The Spanish government has decided not to deliver the permits necessary to open the European Union’s only open-cast uranium mine near Salamanca, dealing a serious blow to Australian mining company Berkeley Energia’s plans.
The project was granted preliminary approval in early 2013 but has since faced local opposition.
Berkeley later requested a trading halt on its shares, which fell nearly 29 percent in Australian trading hours on Tuesday, citing media articles about the Salamanca mine.
The company asked the Australian Securities Exchange to suspend trading until it released a statement on the Salamanca mine or until the opening of trade on Oct. 19, whichever came first, according to the letter sent to the regulator.
Berkeley said it had received no official notice from the Nuclear Safety Council or any other government department regarding its plans to open the mine and had contacted the Spanish authorities to seek clarification.
It said it would make an announcement as soon as a response had been received.
Berkeley had said on Tuesday it was still confident it would obtain the last two major permits needed for the mine to start operating – a local building license and an authorization given by the government to handle radioactive waste – though it would also scale down its existing local corporate operations.
“The government will wait for the ongoing proceedings to go through but it will say no,” a government source said on condition of anonymity.
Spain’s energy and environment ministry declined to comment. The Nuclear Safety Council had no immediate comment.
A second source, directly involved in the proceedings, said Berkeley was “living in a parallel universe” when it said the mine would soon become a reality.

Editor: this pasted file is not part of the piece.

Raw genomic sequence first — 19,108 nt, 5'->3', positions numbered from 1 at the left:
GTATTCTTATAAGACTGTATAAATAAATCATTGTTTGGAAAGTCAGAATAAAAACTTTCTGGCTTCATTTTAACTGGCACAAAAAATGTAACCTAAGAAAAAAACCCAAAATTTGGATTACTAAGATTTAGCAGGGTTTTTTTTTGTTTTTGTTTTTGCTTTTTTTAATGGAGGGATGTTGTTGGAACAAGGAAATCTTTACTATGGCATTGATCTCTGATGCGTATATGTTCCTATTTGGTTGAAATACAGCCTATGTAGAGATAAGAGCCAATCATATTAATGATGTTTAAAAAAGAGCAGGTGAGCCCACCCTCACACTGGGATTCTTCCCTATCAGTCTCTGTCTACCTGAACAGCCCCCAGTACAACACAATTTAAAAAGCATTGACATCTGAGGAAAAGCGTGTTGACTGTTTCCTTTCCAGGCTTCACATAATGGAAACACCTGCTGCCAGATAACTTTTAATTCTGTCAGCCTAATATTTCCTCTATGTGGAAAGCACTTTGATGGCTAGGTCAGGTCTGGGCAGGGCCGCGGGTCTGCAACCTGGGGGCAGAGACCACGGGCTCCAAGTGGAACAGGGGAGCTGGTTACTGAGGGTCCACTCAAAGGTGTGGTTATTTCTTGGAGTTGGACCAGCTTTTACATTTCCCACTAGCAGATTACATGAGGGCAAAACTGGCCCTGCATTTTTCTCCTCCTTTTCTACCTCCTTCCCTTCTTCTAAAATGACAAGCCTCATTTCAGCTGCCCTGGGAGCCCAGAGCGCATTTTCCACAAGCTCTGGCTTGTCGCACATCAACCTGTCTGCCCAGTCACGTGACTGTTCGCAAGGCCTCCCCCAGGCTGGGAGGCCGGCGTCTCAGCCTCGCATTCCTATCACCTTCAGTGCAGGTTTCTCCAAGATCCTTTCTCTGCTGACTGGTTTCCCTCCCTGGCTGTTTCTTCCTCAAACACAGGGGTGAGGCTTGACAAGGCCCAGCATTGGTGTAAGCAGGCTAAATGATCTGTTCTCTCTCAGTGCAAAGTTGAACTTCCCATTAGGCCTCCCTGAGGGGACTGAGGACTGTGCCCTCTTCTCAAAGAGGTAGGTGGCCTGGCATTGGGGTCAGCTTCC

“The authorization to build the mine is only possible when the nuclear authority has handed over its report, which is still a long way,” said the source, adding he believed the mine would never see the light of day.
The nuclear authority is due soon to renew its board and the Socialists and junior parliamentary allies Podemos, who both oppose the project, will hold a majority in it.
A neighboring mine run by public company ENUSA was previously in operation near the site in Retortillo in Salamanca province, but closed in 2000 after it failed to turn a profit.
Berkeley, which has a triple listing in Britain, Spain and Australia and operates no other projects, has insisted the planned mine can be profitable since conducting initial studies in 2007.
The price of uranium fell heavily following Japan’s Fukushima nuclear disaster of 2011 and for years struggled to recover.
This year, however, investors hope for profits as prices have rallied, helped by London-listed investment vehicle Yellow Cake, which has been buying and storing the element.
Berkeley said the mine would run for 14 years, generating investment of over 250 million euros ($290 million) and more than 2,500 direct and indirect jobs in the region.
In a study presented to Australian investors, the firm said the mine is capable of generating strong, sustainable cash flow as a result of recovering demand and growing appetite for uranium ore coming from China.